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Iran cracks down on protests rather than dealing with floods

In Khorasan, Hormozgan, Kerman, and other Iranian provinces, the mullahs have dispatched the Revolutionary Guards Corps (IRGC) to prevent popular protests that may lead to the uprising the overthrows the Regime.

They brought in Iran-backed militias from across the Middle East to quell protests using weapons and armoured vehicles, like:

  • the Hashd al-Sha’bi (PMF) who are trying to increase Iranian influence in Iraq
  • the Nojaba, who are Qods Force Iraqi mercenaries, who arrived with all their managers of representative offices and the Head of the Executive Council of the MovementHaj Nasr al-Shemri
  • the Zeinbaiyoun Brigade, which fights for Iran in Syria to prop up the Bashar Assad dictatorship
  • the Fatemiyoun Division, a US-designated terror group fighting for Iran in Syria

In fact, some 50 vehicles carrying hundreds of Iraqi militants entered Iran’s flood-hit western provinces over the weekend. Iraj Masjedi, Iran’s ambassador in Baghdad told state-run media that the IRGC and their militias are there to rescue victims and distribute aid, but there has been no evidence seen of that.  Many Iranians have questioned on social media why a country with two armies – the IRGC and the Iranian army – need help from foreign militias for flood relief efforts.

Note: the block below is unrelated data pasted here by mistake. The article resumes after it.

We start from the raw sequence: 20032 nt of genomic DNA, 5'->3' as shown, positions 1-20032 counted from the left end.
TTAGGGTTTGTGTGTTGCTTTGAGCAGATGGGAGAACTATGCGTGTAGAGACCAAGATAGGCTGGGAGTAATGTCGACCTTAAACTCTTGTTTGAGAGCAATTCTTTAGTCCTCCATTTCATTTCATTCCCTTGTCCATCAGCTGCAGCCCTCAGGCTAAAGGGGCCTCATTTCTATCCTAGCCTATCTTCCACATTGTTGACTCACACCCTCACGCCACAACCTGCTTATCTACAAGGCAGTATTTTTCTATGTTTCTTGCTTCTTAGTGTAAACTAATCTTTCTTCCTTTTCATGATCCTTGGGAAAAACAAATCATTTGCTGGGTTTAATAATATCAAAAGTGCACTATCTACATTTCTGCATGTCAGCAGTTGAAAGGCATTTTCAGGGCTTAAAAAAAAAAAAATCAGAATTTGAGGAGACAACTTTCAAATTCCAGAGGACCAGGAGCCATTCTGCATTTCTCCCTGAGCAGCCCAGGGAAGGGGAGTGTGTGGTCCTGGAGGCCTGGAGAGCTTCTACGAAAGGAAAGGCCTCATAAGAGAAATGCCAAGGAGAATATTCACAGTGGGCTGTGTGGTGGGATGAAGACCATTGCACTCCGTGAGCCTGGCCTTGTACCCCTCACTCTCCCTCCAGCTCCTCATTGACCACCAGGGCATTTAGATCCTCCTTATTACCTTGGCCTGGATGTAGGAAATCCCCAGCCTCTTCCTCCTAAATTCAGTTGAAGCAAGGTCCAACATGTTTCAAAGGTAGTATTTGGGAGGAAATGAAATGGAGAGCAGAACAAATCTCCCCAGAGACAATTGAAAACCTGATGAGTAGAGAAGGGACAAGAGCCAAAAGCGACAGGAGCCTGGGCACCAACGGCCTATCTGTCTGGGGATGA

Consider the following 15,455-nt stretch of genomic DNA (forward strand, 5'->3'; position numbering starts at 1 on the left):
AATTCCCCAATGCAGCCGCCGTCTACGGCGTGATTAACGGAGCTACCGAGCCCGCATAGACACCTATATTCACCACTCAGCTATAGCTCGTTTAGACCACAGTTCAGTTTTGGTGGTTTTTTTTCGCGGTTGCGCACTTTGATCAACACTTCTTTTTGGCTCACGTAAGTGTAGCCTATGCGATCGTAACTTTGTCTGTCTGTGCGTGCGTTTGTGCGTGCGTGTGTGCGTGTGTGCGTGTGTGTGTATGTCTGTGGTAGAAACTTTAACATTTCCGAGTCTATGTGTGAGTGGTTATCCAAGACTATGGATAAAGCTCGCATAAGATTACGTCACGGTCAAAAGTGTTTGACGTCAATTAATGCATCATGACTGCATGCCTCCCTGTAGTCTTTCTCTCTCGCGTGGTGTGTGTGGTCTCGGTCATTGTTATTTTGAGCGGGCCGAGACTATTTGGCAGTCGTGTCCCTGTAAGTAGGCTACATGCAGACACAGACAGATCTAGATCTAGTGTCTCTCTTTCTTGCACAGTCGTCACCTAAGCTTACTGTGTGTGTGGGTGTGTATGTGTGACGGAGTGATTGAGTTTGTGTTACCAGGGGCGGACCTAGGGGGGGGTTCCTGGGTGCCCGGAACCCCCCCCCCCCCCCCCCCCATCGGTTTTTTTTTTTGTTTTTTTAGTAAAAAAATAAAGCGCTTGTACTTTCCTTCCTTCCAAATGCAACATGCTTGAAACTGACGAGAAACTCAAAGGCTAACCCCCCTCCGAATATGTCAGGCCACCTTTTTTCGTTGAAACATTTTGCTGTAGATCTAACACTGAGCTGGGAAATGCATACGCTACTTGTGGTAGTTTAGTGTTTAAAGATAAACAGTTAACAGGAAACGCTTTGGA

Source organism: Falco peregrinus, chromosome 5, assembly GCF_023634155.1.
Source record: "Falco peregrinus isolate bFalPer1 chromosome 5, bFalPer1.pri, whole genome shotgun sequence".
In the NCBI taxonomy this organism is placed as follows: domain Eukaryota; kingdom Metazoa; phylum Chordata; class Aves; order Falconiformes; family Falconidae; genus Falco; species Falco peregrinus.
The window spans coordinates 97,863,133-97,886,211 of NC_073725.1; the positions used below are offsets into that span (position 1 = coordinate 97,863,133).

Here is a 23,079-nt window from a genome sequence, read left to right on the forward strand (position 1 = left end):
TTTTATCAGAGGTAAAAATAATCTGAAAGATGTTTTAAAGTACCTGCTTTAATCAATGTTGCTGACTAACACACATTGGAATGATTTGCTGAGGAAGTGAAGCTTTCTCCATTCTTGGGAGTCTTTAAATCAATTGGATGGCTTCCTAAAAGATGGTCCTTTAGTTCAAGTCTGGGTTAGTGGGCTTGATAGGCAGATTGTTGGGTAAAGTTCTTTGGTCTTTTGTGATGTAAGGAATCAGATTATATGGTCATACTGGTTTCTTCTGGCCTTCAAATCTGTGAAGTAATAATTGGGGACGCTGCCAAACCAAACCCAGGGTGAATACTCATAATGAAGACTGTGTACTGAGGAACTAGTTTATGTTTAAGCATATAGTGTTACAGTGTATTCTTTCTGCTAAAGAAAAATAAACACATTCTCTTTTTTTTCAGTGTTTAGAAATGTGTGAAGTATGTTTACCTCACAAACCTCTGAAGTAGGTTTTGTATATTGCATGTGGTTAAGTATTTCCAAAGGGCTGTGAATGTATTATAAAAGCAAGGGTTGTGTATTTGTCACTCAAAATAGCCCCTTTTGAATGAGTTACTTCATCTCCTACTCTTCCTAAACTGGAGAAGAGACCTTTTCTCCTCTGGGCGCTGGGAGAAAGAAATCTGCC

While Jamal Shakarami, the IRGC commander in Ilam province, said that the militias were allies of the Islamic Republic. To be clear, they’re allies of the Regime, not the people.

The militias were invited by IRGC’s Qods Force Commander Qassem Soleimani.

The Secretariat of the National Council of Resistance of Iran (NCRI), wrote on April 14: “IRGC General Qasem Soleimani, the criminal leader of the Qods Force, has gone to the flood-affected areas to monitor these repressive measures.”

Iranians on social media are comparing Iran’s Supreme Leader Ali Khamenei to former Libyan strongman Qaddafi in his last days, while others are noting that the Regime must be terrified of the uprising of its people. Some have even posted videos of IRGC units confronting the people in flood-stricken areas, with reports that Khuzestan farmer Aboud Jalizi was shot dead by IRGC forces for protesting.

The Regime has even arrested 24 people in Khuzestan province for posting about the flood damage online, according to IRGC Colonel Shahin Hasanwand.

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